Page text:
The Berlin Blockade challenged the Allied powers and marked the beginning of Cold War-era instability. In the aftermath of World War II, tensions were running high between the Soviet Union and its Western rivals. The divided city of Berlin came to represent the international conflict and struggles for control.
After WWII’s Allied victory, the victors determined Germany’s postwar status in the Potsdam Agreement, which was struck in August 1945. This agreement dictated that defeated Germany would be divided into four zones, each controlled by a victor nation: the United States, Britain, France, and the Soviet Union. The capital city of Berlin was divided, too.
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The Allied powers controlled West Berlin while the USSR controlled the East, with the famous wall eventually separating each side and leaving the citizenry in shambles. As a move to push the Allies out of Berlin, the Soviet Union enacted a blockade that would become the first notable Cold War event.
The Berlin Wall wasn't just a physical barrier, but the manifestation of an ideological division: democracy vs authoritarianism; capitalism vs socialism. The city quickly became the political focus of the Western Allies and the Soviet Union alike, as many believed that the prevailing economic system in Berlin would then become that of Germany and Europe as a whole. Furthermore, East Berliners voted en masse against communist leaders in the 1946 elections, giving the Allies political ammunition. The United States had independently determined that a unified Germany would fall to Soviet control if it met Soviet negotiation terms, encouraging the US to unify Germany under Allied control in a West German state. As a result, Britain, the US, and France coordinated to unite their three German zones under a single economic and political plan.
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The Soviet Union established a political party, the Socialist Unity Party (SED), that they enforced as the only permitted political activity in Soviet-occupied Germany, insisting that it would not have Marxist-Leninist policies or Soviet orientation. Yet in a meeting with communist leaders in Germany, Stalin declared his plan to undermine British presence in post-war Germany and for the US to leave the region within one or two years, stating his ultimate goal of a communist Germany in explicit terms. To execute this plan, the Soviets in East Berlin got to work limiting the Allies' access to West Berlin.
In June 1948, Stalin initiated the blockade by halting all traffic to Berlin via the autobahn, delaying freight shipments, and requiring that water transport be specially approved. The Soviets also launched a widespread propaganda campaign against the Allies, encouraging communist organizers to riot and attack pro-Western leaders. The Soviet guards ultimately cut off all surface access to West Berlin, leaving only air traffic corridors as a method to get supplies into the region. The Soviets believed that the US, Britain, and France would have no choice but to cede West Berlin.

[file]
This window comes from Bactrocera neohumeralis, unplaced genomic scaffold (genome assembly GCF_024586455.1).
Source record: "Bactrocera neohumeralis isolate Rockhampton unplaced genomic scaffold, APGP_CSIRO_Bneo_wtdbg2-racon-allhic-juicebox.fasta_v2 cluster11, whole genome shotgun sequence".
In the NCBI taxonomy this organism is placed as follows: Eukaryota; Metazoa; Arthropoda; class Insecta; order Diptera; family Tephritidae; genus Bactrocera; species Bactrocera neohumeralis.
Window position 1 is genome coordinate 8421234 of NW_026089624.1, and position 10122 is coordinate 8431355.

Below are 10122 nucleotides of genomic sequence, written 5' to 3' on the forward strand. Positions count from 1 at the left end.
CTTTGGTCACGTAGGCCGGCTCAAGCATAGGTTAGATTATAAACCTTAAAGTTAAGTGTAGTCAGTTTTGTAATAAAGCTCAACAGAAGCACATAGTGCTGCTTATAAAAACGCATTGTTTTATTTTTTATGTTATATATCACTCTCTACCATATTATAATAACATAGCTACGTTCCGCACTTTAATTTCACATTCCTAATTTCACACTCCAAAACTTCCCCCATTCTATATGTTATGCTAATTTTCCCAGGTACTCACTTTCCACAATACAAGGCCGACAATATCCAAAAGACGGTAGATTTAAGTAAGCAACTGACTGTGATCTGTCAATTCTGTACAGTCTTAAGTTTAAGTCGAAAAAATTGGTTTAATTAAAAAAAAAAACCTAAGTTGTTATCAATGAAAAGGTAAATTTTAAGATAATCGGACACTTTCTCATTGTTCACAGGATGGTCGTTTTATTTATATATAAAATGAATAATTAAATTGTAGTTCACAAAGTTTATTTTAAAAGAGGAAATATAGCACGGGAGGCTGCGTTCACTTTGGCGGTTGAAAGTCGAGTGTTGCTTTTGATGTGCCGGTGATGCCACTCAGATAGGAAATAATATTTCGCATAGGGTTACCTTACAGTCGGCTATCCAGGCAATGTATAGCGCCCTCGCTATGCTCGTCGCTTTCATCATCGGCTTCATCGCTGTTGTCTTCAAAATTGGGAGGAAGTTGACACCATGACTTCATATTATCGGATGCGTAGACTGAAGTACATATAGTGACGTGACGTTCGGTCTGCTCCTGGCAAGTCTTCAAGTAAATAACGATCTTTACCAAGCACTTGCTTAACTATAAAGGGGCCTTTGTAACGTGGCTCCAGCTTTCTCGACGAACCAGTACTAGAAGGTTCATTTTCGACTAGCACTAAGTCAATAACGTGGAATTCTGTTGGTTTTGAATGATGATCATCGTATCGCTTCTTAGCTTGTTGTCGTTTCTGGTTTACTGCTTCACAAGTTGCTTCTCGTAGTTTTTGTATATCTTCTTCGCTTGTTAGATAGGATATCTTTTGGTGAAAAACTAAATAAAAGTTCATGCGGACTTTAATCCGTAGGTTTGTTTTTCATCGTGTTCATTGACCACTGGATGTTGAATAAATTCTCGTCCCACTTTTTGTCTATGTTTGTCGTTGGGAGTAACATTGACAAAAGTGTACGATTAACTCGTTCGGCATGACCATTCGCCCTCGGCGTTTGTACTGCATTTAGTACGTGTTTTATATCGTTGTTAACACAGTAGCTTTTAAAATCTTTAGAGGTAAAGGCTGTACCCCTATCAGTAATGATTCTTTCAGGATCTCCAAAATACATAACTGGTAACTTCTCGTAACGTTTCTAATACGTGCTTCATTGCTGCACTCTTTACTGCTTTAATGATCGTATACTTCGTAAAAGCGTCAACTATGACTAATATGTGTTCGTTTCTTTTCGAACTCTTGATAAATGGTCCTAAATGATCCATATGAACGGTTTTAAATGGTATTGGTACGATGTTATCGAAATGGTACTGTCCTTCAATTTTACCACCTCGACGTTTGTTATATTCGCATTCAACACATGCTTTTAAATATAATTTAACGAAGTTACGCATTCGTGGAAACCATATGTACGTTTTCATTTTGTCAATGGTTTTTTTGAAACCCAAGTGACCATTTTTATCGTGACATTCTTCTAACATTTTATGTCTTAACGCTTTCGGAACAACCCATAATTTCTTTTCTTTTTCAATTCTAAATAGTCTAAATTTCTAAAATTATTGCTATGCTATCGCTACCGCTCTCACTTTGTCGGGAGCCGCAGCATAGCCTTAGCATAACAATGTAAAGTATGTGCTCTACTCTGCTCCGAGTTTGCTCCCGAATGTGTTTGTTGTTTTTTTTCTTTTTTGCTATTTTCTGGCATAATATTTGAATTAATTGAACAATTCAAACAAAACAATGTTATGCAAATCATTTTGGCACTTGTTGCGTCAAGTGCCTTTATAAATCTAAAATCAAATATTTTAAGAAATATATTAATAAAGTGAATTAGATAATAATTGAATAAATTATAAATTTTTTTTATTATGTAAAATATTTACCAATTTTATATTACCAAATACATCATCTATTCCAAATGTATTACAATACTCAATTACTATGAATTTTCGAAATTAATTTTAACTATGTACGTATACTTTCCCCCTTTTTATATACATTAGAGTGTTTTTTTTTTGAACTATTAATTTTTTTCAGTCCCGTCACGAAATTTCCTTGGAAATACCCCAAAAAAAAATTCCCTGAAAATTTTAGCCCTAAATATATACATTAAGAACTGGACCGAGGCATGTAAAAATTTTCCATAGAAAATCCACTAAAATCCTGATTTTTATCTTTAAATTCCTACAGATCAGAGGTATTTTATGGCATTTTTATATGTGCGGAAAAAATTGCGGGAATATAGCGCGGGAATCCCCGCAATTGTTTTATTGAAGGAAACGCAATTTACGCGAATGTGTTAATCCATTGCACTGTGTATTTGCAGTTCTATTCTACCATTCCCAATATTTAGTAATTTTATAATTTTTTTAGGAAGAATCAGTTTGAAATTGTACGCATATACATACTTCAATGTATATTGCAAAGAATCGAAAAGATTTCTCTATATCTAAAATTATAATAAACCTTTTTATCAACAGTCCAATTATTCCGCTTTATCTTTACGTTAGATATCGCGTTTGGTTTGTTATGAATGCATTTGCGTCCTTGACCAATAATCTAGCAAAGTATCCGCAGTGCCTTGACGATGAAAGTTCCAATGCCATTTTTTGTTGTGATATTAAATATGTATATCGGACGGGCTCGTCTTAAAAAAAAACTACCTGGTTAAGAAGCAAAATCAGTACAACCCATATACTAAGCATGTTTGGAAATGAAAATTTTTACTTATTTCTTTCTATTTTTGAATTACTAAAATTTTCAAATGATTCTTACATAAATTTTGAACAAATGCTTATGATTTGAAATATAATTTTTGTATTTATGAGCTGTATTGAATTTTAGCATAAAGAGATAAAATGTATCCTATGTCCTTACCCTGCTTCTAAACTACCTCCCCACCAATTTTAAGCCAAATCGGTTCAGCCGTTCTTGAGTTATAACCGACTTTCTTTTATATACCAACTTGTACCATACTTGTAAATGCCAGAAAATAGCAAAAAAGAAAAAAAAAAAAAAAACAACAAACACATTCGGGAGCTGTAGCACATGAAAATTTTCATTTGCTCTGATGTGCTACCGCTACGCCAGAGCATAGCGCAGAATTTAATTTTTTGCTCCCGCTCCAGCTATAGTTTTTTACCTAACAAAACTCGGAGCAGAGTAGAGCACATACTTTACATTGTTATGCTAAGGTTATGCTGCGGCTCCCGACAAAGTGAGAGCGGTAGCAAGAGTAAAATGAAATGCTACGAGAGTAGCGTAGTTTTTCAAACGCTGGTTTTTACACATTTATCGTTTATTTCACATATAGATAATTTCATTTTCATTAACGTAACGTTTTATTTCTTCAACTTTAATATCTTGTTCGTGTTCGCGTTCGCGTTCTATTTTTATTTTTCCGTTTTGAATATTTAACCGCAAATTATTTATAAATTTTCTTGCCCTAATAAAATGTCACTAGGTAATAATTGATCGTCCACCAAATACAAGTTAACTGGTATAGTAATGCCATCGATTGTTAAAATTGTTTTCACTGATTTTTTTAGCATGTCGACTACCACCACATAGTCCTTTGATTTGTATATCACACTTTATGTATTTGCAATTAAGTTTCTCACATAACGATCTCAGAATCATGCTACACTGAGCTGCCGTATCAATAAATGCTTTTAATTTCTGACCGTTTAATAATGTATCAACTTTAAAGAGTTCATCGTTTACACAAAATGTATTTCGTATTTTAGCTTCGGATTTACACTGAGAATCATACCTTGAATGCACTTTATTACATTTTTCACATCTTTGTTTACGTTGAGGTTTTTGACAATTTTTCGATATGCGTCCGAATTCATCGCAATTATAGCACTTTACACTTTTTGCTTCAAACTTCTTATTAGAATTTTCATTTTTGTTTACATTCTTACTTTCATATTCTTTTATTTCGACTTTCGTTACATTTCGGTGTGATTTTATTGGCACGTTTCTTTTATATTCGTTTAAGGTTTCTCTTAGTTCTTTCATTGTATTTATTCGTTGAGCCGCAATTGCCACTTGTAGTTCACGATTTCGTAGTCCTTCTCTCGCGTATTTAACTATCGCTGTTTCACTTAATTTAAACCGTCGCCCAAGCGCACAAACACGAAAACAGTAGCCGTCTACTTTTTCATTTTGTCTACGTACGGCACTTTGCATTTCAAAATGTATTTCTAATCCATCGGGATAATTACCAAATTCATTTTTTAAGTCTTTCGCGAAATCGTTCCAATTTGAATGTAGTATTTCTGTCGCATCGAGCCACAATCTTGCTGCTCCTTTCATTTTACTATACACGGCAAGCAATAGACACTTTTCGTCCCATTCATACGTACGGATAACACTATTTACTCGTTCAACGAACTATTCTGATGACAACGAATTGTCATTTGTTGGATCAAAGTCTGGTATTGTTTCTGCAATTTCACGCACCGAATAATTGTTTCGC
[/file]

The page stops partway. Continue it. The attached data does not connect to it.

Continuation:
Meanwhile, the US and Britain were planning to execute a larger-than-life airlift to transport nearly 3,500 tons of supplies into Berlin daily, circumventing the surface travel restrictions by using the three contracted air travel corridors over the city. The airlift began with the expectation that it would last only three weeks. As the fleet grew and more tons of supplies were dropped in Berlin each day, it became clear that this operation would be much more extensive, ultimately lasting a little over a year.
Soviet responses were frantic, as they began to realize that the Western armies were able to execute the seemingly impossible task of supporting West Berlin by air alone. As a result, Soviet powers offered West Berliners free food if they crossed into East Berlin and secured ration cards. While some West Berliners rejected Soviet supplies, this ploy led to corruption in the West Berlin police forces, leading to a purge of any officers who accepted Soviet rations due to conflict of interest concerns. The Soviet army also tried to disrupt the airlift by harassing Allied aircraft, buzzing planes and shining bright searchlights to disrupt their journeys into Berlin.
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In light of the continued Allied success with the airlift, the Soviets communicated a willingness to end the blockade in April 1949, opening negotiations with the US, Britain, and France. The blockade was finally lifted on May 12, 1949, followed by immediate surface transport access to West Berlin and widespread celebration by Berliners on both sides of the divide. The airlift continued, albeit less urgently, to build up a three-month surplus of supplies. These flights eventually ended in late July once this surplus had been amassed and the Western powers felt they had a suitable buffer if the need arose.
The conflict in Germany was far from over; the Berlin Wall would be constructed 12 years later in 1961. However, the end of the Berlin Blockade marked a victory for the West and set the tone for the Cold War. Though tensions remain between the US and Russia to this day, Berlin finally began the reunification process in 1989 and is no longer a battleground for ideological differences.
Sources: History.com, the Office of the Historian
Featured image: Harry S. Truman Presidential Library & Museum